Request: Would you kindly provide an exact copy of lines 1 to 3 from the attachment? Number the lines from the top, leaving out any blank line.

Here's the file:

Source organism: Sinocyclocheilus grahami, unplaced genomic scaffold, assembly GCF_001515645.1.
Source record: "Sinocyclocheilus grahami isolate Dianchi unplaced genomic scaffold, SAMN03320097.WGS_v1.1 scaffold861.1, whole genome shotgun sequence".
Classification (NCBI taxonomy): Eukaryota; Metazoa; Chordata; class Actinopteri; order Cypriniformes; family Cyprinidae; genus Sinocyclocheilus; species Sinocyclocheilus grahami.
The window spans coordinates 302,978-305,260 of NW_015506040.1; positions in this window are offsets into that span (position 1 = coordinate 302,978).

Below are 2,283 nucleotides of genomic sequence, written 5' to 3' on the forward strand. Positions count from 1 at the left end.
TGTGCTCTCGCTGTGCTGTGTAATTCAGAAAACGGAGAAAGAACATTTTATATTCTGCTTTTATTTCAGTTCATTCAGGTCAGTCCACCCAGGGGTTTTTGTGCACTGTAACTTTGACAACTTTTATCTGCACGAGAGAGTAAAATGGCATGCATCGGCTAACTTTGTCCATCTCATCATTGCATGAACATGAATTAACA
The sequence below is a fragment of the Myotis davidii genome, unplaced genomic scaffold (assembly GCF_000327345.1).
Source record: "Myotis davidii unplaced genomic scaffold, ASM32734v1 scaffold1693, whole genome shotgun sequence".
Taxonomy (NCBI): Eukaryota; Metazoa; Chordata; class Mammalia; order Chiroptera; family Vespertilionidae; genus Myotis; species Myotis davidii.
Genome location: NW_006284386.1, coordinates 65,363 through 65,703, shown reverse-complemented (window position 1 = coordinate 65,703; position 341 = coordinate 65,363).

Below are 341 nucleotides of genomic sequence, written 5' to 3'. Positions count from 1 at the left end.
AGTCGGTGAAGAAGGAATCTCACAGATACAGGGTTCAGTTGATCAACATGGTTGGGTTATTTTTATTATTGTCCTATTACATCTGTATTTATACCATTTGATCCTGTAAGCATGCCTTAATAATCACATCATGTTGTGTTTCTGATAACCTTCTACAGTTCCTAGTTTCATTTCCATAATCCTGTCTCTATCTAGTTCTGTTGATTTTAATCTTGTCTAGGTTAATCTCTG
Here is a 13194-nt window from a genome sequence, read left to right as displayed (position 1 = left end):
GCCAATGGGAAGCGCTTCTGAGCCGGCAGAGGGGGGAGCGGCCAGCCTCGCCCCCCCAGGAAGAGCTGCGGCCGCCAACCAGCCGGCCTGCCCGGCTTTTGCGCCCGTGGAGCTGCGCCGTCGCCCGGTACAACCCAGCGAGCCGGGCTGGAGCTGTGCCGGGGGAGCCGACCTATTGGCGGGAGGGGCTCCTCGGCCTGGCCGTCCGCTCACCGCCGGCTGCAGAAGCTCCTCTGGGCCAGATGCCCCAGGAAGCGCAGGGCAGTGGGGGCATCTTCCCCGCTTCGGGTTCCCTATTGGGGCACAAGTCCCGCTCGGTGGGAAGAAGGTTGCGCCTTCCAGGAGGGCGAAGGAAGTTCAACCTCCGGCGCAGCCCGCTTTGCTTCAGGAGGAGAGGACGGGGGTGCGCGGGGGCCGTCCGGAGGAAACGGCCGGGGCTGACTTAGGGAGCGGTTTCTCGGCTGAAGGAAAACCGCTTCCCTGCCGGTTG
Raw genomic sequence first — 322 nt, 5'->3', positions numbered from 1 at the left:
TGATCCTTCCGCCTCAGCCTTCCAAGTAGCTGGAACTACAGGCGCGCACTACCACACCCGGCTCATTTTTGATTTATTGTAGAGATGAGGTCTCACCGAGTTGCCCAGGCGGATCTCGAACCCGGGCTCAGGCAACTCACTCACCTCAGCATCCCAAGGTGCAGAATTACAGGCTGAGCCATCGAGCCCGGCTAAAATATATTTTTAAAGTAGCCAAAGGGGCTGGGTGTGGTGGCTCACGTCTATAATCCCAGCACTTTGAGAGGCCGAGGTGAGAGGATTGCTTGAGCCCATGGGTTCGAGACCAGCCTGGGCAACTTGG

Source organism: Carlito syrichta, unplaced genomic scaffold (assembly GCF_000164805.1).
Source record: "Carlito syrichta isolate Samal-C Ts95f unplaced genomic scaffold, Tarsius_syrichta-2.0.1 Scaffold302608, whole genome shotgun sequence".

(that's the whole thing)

Source organism: Sinocyclocheilus grahami, unplaced genomic scaffold, assembly GCF_001515645.1.
Source record: "Sinocyclocheilus grahami isolate Dianchi unplaced genomic scaffold, SAMN03320097.WGS_v1.1 scaffold861.1, whole genome shotgun sequence".
Classification (NCBI taxonomy): Eukaryota; Metazoa; Chordata; class Actinopteri; order Cypriniformes; family Cyprinidae; genus Sinocyclocheilus; species Sinocyclocheilus grahami.